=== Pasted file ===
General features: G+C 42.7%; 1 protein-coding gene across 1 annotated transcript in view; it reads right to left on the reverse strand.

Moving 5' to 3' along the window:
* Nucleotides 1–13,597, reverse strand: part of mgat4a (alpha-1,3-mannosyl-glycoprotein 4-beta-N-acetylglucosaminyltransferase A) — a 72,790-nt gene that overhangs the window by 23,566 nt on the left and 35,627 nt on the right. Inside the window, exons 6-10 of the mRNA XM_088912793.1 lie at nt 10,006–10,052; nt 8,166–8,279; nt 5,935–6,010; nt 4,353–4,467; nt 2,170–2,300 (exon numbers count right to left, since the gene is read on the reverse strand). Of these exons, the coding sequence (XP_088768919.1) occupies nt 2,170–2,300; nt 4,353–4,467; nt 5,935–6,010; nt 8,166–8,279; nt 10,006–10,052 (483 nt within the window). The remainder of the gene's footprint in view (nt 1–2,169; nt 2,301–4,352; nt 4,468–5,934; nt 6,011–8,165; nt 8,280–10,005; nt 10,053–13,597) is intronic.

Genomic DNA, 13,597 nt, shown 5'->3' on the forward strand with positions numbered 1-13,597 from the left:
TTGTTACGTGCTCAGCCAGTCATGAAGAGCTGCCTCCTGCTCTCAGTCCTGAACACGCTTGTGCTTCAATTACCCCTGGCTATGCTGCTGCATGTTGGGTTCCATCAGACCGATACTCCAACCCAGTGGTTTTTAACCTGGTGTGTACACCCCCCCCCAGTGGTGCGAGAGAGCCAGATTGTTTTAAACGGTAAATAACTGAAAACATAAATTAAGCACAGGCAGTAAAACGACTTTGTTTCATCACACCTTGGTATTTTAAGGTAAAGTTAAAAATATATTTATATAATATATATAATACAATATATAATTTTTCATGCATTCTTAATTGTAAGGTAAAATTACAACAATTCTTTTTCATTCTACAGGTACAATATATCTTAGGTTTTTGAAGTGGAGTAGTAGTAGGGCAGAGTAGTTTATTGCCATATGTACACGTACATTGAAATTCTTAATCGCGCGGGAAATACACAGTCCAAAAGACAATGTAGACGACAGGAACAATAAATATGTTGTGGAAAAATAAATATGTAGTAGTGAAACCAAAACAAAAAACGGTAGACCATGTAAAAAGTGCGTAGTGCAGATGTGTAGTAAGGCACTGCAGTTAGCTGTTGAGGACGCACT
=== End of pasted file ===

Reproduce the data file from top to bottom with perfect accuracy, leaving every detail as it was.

General features: G+C 42.7%; 1 protein-coding gene across 1 annotated transcript in view; it reads right to left on the reverse strand.

Moving 5' to 3' along the window:
* Nucleotides 1–13,597, reverse strand: part of mgat4a (alpha-1,3-mannosyl-glycoprotein 4-beta-N-acetylglucosaminyltransferase A) — a 72,790-nt gene that overhangs the window by 23,566 nt on the left and 35,627 nt on the right. Inside the window, exons 6-10 of the mRNA XM_088912793.1 lie at nt 10,006–10,052; nt 8,166–8,279; nt 5,935–6,010; nt 4,353–4,467; nt 2,170–2,300 (exon numbers count right to left, since the gene is read on the reverse strand). Of these exons, the coding sequence (XP_088768919.1) occupies nt 2,170–2,300; nt 4,353–4,467; nt 5,935–6,010; nt 8,166–8,279; nt 10,006–10,052 (483 nt within the window). The remainder of the gene's footprint in view (nt 1–2,169; nt 2,301–4,352; nt 4,468–5,934; nt 6,011–8,165; nt 8,280–10,005; nt 10,053–13,597) is intronic.

Genomic DNA, 13,597 nt, shown 5'->3' on the forward strand with positions numbered 1-13,597 from the left:
TTGTTACGTGCTCAGCCAGTCATGAAGAGCTGCCTCCTGCTCTCAGTCCTGAACACGCTTGTGCTTCAATTACCCCTGGCTATGCTGCTGCATGTTGGGTTCCATCAGACCGATACTCCAACCCAGTGGTTTTTAACCTGGTGTGTACACCCCCCCCCAGTGGTGCGAGAGAGCCAGATTGTTTTAAACGGTAAATAACTGAAAACATAAATTAAGCACAGGCAGTAAAACGACTTTGTTTCATCACACCTTGGTATTTTAAGGTAAAGTTAAAAATATATTTATATAATATATATAATACAATATATAATTTTTCATGCATTCTTAATTGTAAGGTAAAATTACAACAATTCTTTTTCATTCTACAGGTACAATATATCTTAGGTTTTTGAAGTGGAGTAGTAGTAGGGCAGAGTAGTTTATTGCCATATGTACACGTACATTGAAATTCTTAATCGCGCGGGAAATACACAGTCCAAAAGACAATGTAGACGACAGGAACAATAAATATGTTGTGGAAAAATAAATATGTAGTAGTGAAACCAAAACAAAAAACGGTAGACCATGTAAAAAGTGCGTAGTGCAGATGTGTAGTAAGGCACTGCAGTTAGCTGTTGAGGACGCACT